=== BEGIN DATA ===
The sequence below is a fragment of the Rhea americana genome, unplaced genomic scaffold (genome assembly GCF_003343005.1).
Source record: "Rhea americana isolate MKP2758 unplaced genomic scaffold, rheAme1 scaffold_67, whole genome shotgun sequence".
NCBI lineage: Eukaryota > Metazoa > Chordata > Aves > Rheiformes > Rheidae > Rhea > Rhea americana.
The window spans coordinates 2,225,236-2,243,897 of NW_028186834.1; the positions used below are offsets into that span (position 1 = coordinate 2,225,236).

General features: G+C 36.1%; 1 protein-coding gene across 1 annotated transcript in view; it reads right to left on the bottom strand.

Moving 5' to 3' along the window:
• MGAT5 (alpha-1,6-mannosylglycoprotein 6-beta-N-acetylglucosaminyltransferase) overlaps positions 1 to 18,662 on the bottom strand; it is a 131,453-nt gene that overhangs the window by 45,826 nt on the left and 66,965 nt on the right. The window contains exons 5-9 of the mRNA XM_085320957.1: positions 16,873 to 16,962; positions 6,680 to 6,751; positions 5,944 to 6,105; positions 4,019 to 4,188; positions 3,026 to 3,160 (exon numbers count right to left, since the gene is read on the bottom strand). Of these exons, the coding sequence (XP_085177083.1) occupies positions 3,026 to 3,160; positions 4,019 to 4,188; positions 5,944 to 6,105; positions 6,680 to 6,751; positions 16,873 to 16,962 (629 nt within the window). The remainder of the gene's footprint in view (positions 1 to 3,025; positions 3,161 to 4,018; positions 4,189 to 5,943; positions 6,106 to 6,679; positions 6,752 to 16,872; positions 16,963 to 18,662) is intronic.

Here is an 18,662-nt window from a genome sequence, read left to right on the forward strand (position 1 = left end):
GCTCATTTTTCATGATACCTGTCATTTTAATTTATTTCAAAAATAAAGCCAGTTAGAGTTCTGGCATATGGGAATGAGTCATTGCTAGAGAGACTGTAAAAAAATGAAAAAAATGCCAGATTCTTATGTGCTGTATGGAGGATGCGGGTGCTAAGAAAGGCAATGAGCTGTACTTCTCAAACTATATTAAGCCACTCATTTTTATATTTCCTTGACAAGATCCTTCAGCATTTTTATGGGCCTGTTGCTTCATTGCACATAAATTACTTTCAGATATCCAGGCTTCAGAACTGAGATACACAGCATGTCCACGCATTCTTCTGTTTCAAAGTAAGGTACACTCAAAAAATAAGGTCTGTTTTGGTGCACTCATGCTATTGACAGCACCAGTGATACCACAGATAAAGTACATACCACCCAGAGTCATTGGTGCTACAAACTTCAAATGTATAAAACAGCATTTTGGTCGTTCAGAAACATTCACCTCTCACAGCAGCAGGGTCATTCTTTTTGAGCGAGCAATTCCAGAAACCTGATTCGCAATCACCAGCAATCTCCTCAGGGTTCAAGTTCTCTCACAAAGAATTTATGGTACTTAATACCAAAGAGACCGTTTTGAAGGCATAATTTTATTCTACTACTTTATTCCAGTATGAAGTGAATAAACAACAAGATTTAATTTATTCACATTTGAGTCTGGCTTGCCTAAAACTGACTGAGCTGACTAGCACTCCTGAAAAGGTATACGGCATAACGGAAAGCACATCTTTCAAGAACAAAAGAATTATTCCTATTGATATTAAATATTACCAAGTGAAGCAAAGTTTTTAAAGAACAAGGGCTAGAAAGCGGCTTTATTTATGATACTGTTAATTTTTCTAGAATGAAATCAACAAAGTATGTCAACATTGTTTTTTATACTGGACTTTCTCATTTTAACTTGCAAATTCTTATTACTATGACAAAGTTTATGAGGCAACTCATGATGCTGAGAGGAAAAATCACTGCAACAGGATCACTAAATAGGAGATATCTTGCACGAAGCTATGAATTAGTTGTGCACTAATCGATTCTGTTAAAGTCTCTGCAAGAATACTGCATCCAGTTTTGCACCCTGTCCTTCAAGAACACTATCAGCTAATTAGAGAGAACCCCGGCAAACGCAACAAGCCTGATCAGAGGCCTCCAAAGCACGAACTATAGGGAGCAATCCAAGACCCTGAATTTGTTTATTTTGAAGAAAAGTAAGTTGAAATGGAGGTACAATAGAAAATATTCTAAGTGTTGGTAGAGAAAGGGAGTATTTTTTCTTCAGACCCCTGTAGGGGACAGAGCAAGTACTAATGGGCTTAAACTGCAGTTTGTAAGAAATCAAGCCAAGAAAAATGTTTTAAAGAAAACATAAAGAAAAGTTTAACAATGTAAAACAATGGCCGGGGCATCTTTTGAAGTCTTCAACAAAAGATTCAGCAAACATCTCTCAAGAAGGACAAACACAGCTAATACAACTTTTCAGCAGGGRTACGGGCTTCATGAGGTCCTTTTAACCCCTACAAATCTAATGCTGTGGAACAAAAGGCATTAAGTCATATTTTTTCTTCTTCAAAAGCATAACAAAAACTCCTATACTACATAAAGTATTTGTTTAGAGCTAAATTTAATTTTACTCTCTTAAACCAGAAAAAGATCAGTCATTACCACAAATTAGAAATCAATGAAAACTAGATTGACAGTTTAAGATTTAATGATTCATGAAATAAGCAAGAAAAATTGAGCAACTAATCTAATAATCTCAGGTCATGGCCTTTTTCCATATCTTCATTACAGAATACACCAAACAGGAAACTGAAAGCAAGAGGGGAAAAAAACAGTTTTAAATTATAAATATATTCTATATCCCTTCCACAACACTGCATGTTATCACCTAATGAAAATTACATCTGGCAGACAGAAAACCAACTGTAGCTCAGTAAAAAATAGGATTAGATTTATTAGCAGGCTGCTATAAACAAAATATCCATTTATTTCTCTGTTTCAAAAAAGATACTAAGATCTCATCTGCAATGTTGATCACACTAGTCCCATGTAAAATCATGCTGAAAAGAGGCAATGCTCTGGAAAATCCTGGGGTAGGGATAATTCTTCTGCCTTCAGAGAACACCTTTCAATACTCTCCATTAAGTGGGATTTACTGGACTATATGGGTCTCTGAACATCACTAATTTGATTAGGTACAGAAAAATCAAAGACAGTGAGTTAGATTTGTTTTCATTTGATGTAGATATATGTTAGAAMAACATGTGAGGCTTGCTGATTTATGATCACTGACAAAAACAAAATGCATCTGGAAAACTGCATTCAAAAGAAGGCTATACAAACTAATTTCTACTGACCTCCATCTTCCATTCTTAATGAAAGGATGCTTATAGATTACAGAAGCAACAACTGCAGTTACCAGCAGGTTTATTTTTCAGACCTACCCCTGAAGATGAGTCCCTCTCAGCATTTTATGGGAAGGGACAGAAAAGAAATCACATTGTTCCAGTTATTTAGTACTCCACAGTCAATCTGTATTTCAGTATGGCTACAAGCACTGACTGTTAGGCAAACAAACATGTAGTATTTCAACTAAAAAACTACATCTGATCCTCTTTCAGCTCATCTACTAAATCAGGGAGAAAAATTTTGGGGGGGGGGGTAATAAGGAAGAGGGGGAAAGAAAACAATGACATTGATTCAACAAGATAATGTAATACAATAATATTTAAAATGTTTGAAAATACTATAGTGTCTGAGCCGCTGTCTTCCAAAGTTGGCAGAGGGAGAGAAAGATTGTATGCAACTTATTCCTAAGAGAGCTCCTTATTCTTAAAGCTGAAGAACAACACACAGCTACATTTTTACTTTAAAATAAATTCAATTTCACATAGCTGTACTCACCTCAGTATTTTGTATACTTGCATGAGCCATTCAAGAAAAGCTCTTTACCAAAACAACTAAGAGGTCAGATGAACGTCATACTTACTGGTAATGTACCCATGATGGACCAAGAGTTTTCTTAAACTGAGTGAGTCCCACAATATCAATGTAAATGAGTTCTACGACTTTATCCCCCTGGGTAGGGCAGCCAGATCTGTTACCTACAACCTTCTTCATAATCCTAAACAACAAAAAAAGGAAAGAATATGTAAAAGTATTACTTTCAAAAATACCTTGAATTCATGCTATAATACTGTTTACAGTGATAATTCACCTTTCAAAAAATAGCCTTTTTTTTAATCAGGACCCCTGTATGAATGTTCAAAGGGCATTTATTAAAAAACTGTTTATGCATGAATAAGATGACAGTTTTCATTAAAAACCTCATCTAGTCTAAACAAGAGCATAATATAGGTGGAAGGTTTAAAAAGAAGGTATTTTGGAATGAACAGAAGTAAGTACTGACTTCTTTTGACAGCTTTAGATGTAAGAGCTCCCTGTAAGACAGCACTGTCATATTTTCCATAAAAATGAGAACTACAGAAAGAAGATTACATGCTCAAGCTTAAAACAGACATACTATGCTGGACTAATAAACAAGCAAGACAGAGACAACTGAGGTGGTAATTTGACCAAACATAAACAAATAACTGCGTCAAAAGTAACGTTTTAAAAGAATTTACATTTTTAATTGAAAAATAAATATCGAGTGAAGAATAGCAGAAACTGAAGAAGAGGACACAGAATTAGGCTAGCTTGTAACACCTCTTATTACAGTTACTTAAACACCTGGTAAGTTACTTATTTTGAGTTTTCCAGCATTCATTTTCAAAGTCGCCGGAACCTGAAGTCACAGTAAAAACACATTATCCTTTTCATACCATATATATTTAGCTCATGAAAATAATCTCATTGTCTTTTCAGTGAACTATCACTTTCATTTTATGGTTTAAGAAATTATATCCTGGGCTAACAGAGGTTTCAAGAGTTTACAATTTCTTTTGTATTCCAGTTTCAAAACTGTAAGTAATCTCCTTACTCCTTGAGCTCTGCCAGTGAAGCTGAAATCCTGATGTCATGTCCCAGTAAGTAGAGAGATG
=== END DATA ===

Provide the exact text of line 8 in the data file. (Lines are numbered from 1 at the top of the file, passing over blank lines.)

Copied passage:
Here is an 18,662-nt window from a genome sequence, read left to right on the forward strand (position 1 = left end):